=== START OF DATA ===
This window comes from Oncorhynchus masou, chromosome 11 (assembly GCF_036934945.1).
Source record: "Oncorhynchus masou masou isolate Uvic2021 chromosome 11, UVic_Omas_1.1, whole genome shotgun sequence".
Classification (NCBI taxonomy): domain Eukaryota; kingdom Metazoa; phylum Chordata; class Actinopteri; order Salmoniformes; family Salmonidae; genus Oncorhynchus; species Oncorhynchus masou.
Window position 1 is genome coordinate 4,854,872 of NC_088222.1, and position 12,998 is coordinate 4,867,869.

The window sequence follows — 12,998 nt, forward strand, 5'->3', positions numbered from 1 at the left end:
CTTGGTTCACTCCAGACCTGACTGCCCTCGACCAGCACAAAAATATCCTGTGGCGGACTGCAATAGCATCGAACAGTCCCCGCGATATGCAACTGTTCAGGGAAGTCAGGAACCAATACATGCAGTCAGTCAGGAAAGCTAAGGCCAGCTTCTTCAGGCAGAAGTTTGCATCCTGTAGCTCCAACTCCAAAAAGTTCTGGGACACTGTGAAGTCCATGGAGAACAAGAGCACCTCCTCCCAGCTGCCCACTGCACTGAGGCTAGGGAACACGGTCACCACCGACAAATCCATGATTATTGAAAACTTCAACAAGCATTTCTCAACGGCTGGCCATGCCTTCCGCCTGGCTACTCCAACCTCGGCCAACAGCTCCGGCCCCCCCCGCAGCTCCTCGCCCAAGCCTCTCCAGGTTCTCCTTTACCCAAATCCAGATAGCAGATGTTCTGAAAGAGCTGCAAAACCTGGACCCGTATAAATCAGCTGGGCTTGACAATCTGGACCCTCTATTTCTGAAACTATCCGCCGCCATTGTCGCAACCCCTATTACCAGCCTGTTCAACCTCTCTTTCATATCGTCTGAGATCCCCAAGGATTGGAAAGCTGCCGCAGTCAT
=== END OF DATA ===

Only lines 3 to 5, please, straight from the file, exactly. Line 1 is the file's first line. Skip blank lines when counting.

Classification (NCBI taxonomy): domain Eukaryota; kingdom Metazoa; phylum Chordata; class Actinopteri; order Salmoniformes; family Salmonidae; genus Oncorhynchus; species Oncorhynchus masou.
Window position 1 is genome coordinate 4,854,872 of NC_088222.1, and position 12,998 is coordinate 4,867,869.

The window sequence follows — 12,998 nt, forward strand, 5'->3', positions numbered from 1 at the left end: